Sixth Circuit Rejects Commissioner’s Claim that Taxpayers Aren’t Allowed to Avoid Roth IRA Limits
In Summa Holdings, Inc. v. Comm’r of Internal Revenue, a unanimous panel reversed the judgment of a United States Tax Court and rejected the Tax Commissioner’s attempt to reclassify a series of transactions which had originally allowed two taxpayers to avoid Roth IRA contribution limits and lower their tax obligations. The Court recognized that the petitioners’ complicated series of transactions were essentially a strategy for funneling money into Roth IRAs without triggering the contribution limits but that the taxpayers had fully complied with the text of the tax laws in doing so.
The Court summarized that a qualifying corporation may elect to be treated for tax purposes as a domestic international sales corporation (DISC). An exporter may avoid corporate income tax by paying a DISC commissions of up to 4% of the exporter’s gross receipts or 50% of net income from qualified exports. The DISC pays no tax on the commission (up to $10,000,000). The DISC may pay dividends to its shareholders and those shareholders may include Roth IRAs. Roth IRA account holders do not deduct their contributions from pre-tax income, but an account holder may take tax-free withdrawals including on accrued gains.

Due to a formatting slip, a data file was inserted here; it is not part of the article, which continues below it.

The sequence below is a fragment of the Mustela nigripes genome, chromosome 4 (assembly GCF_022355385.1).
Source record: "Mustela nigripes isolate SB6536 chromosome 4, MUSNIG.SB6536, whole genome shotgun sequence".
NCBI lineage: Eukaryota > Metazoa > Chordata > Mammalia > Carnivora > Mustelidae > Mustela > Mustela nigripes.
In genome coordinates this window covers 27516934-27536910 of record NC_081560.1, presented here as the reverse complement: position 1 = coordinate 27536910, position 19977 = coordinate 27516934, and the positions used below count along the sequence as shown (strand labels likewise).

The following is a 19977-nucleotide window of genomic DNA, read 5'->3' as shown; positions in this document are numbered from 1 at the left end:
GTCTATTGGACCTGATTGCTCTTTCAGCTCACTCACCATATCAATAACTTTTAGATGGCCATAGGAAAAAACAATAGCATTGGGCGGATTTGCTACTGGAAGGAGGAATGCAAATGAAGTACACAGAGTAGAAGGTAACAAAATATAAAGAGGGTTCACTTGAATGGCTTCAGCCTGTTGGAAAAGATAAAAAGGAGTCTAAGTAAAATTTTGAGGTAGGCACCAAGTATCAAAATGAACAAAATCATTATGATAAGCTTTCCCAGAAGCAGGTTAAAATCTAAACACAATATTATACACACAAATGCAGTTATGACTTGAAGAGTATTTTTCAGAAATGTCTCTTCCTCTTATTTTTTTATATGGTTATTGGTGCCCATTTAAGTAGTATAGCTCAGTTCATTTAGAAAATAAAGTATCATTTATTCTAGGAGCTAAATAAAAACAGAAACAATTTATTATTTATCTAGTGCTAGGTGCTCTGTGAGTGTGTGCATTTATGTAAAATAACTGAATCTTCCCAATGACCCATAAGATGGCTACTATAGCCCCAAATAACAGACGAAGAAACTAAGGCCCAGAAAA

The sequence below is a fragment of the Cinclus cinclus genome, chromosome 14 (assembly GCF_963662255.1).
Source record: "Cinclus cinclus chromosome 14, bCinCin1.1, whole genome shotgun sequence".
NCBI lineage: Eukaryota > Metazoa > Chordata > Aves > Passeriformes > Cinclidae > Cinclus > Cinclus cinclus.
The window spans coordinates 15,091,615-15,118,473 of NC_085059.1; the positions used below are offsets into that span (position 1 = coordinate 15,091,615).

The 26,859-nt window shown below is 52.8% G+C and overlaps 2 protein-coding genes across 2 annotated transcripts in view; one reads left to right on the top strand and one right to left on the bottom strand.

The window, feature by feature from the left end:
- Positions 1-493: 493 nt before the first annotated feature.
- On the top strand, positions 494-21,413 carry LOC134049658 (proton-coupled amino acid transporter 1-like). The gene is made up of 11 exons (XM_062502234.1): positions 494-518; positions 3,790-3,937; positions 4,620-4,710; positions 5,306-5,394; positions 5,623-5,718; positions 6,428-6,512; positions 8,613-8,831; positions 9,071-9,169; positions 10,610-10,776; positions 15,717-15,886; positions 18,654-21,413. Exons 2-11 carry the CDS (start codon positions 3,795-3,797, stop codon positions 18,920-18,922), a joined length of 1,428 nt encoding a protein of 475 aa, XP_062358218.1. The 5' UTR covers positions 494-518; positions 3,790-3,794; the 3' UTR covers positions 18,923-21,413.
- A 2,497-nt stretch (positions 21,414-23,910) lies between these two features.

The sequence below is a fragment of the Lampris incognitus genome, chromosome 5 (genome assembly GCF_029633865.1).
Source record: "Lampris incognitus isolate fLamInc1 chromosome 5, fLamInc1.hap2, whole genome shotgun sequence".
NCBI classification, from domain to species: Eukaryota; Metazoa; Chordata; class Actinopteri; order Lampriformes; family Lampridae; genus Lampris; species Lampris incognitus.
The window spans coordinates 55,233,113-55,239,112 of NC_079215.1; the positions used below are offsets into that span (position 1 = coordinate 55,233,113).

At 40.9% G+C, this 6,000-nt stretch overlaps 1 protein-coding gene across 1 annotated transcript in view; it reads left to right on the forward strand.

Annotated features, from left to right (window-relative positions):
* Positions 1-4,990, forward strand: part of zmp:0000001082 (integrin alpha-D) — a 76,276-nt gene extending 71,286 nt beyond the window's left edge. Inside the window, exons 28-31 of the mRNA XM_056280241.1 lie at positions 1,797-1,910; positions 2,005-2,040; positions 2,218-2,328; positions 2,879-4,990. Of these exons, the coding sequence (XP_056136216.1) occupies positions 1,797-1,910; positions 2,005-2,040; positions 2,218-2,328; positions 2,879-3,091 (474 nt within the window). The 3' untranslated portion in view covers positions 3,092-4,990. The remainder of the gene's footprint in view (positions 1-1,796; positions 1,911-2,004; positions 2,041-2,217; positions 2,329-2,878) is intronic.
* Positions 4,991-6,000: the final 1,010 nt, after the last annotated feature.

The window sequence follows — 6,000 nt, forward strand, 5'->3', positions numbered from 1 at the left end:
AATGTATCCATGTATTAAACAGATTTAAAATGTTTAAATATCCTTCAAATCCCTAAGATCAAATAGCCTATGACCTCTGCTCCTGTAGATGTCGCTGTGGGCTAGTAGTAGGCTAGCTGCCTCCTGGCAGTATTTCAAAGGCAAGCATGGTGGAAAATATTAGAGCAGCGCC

In this case, a family owned a manufacturing company, Summa Holdings. In 2001, the sons opened Roth IRAs. Each Roth IRA purchased shares of DISC JC Export. The family then formed JC Holding, which bought from the IRAs the DISC shares. JC Holding became the sole shareholder in JC Export, and each IRA was a 50% shareholder in JC Holding. Summa Holding would pay tax free commissions to JC Export, which in turn would distribute dividends to JC Holding, which were taxed at 33%. The remaining balance would be distributed as dividends to the Roth IRAs. As a result, the family was able to transfer to the Roth IRAs from 2002 to 2008 more than $5 million––far in excess of the usual Roth IRA contribution limits.
The Court rejected the Commissioner’s attempt to reclassify the transactions under the substance-over-form doctrine and balked at the Commissioner’s contention that when taxpayers are presented with alternative methods of structuring a transaction, the taxpayer must choose that which results in higher tax liability. The Court noted that Congress created DISCs to encourage companies to export goods by lowering their taxes and that the Commissioner cannot fault taxpayers for taking advantage of tax savings so long as they fully comply with the “printed and accessible words of the tax laws.”